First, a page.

Yeah, “heck” was a good term for Baker to use. We can go on for a long time raving about Matz, but for now Mets’ fans should settle for being grateful to have him.

And, for Collins’ unconventional, yet essential decision of loyalty to trust him.

As Matz’ career hopefully progresses to stardom, this will be a moment he will frequently recall.

May 25

Mets Opt To Keep Harvey In Rotation

As beauty is in the eyes of the beholder, the same can be said of a Matt Harvey start.

Harvey has been awful most of this season, so I would have sent him to the minor leagues for a couple of starts. However, Mets manager Terry Collins – after conferring with GM Sandy Alderson and pitching coach Dan Warthen – said enough was seen to let Harvey make his next start, Monday, against the Chicago White Sox at Citi Field.

HARVEY: Gets another chance.  (AP)

HARVEY: Gets another chance. (AP)

It isn’t the first time I disagree with a Collins decision and won’t be the last.

Harvey opened the game with three scoreless innings, but as has been the case with him this year, he lost it in the middle innings giving up five runs on three homers in the Mets’ 7-4 loss to the Nationals.

It could have been worse, but a diving play by Neil Walker in the second thwarted a potential big inning.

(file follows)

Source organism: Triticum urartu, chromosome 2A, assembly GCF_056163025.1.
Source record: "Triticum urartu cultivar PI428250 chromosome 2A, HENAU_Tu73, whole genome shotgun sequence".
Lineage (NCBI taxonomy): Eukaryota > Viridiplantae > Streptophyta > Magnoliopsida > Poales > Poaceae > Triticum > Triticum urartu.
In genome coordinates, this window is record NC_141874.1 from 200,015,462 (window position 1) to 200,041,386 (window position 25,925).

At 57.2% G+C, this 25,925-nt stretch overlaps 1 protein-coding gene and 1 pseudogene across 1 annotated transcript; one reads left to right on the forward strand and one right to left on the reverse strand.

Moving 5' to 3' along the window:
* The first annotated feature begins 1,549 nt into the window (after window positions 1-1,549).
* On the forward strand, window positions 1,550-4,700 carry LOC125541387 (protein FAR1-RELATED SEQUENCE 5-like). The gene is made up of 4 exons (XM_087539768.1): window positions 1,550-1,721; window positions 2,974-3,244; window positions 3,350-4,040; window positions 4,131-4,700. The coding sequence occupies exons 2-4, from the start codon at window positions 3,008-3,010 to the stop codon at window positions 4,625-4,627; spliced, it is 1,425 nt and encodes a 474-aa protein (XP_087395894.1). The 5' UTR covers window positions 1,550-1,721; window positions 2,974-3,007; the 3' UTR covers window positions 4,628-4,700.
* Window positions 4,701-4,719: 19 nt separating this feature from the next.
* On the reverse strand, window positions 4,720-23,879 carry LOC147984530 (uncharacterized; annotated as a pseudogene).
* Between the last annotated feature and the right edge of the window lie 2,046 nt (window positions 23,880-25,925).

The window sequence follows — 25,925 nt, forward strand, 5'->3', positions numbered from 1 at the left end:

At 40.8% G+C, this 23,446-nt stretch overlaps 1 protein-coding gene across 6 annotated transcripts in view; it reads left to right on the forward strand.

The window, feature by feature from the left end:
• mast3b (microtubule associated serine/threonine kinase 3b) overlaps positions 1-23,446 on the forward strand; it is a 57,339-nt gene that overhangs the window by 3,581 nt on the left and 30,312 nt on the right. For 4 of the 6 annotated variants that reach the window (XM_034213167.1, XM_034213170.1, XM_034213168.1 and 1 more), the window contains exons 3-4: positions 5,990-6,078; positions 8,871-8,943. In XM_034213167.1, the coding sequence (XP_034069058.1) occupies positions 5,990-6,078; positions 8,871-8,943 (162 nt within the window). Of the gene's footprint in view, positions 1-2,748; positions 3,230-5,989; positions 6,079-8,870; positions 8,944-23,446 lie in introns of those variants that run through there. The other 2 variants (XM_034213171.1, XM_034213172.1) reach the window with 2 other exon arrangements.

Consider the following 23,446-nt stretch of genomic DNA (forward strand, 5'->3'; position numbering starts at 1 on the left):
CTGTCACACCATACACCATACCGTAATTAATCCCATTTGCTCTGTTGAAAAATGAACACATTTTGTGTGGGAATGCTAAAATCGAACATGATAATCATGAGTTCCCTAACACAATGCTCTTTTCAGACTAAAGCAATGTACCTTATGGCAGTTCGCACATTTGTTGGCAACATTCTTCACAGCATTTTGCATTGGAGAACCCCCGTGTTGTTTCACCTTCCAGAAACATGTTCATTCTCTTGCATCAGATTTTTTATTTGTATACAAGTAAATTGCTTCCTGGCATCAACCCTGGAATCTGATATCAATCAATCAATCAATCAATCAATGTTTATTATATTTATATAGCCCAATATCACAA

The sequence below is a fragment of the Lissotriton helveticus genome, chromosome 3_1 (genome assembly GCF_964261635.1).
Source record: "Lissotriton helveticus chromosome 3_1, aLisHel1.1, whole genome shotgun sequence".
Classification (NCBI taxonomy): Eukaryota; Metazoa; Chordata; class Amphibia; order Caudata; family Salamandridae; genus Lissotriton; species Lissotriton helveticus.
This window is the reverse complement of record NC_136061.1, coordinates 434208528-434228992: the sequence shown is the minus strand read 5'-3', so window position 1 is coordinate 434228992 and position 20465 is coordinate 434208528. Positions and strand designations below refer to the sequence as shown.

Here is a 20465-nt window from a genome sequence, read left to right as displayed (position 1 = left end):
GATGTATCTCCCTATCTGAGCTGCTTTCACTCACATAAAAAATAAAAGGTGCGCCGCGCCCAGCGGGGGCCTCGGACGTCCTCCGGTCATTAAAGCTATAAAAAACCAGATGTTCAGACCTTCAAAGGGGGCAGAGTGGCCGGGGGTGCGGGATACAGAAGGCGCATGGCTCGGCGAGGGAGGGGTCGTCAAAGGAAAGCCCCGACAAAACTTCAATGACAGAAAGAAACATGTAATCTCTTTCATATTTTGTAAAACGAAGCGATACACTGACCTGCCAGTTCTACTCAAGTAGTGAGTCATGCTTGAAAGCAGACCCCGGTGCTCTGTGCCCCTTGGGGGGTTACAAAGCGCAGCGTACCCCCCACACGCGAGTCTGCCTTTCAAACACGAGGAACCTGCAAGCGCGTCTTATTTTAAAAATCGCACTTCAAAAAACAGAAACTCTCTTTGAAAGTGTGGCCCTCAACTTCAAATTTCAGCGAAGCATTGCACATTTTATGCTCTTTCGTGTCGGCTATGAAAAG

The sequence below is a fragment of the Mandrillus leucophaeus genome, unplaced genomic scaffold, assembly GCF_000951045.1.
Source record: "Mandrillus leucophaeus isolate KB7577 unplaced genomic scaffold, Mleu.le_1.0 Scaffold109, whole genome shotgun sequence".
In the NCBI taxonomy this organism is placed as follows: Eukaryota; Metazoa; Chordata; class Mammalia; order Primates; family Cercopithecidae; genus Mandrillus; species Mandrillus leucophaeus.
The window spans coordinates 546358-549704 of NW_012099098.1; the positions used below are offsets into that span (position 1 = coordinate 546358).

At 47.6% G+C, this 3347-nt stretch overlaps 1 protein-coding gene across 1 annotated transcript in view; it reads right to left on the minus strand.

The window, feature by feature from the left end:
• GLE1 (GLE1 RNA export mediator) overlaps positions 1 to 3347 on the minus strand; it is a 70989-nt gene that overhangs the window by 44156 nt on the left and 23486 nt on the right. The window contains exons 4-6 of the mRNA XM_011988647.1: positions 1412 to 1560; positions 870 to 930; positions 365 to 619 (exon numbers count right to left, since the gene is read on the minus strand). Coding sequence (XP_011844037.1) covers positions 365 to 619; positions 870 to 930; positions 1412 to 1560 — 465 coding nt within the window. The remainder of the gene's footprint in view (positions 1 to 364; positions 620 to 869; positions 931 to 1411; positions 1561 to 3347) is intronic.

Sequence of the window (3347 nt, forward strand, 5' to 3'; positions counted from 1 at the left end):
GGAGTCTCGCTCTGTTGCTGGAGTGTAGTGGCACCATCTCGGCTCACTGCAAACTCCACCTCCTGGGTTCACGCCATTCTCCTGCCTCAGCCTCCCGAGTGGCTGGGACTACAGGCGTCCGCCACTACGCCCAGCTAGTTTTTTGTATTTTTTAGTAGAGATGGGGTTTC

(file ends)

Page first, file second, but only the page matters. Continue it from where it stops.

“You saw the game,” catcher Kevin Plawecki told reporters wanting to know what is wrong with Harvey.

“`Even though his command wasn’t good, we saw great movement on his fastball,” began Collins’ explanation of why Harvey is getting another chance. “His velocity was up. There was tightness in his slider. These are all things we haven’t seen in his last couple of starts.

“We have to quit looking at the negatives and start looking at some positives. We’re going to try to build on it and see what he’s like next Monday. … This guy is too big a piece to write-off.”

Although I would have done it differently, I do applaud Collins’ loyalty toward his player, even when it backfired on him before.

Collins wouldn’t speculate as to what might happen with Harvey if he bombs again; most likely more drama. Collins certainly won’t say this is his last chance before Vegas because that put added stress on him.

Collins ruled out the disabled list because there apparently is nothing wrong with him, although players have been stashed there before. Reportedly, the minor leagues and bullpen weren’t options, but pushing him back was discussed.

Former Mets pitcher turned SNY analyst Ron Darling disagreed, saying he didn’t see much to build on, saying his slider looked good only 30% on the time and it is no big deal for a pitcher to amp it up occasionally.

Darling also criticized Harvey for not speaking after the game, saying “he lost some street cred’’ in the clubhouse, because it forced his teammates – in particular, Plawecki – to clean up his mess.

“His teammates are thinking, `we’re not here to clean up your mess, you clean up your own mess.’

“Part of being a professional athlete is you have to answer the questions,’’ Darling said.

Collins didn’t comment on Harvey’s unprofessional silent act, but Nationals manager Dusty Baker noticed.

“`It’s his prerogative to do what he wants to do,” said Baker, probably recalling his time when Barry Bonds was on his team. “`If he [doesn’t want to talk], he doesn’t have to talk. But he’s making it harder on himself. New York will eat you up.”

The nibbling has begun.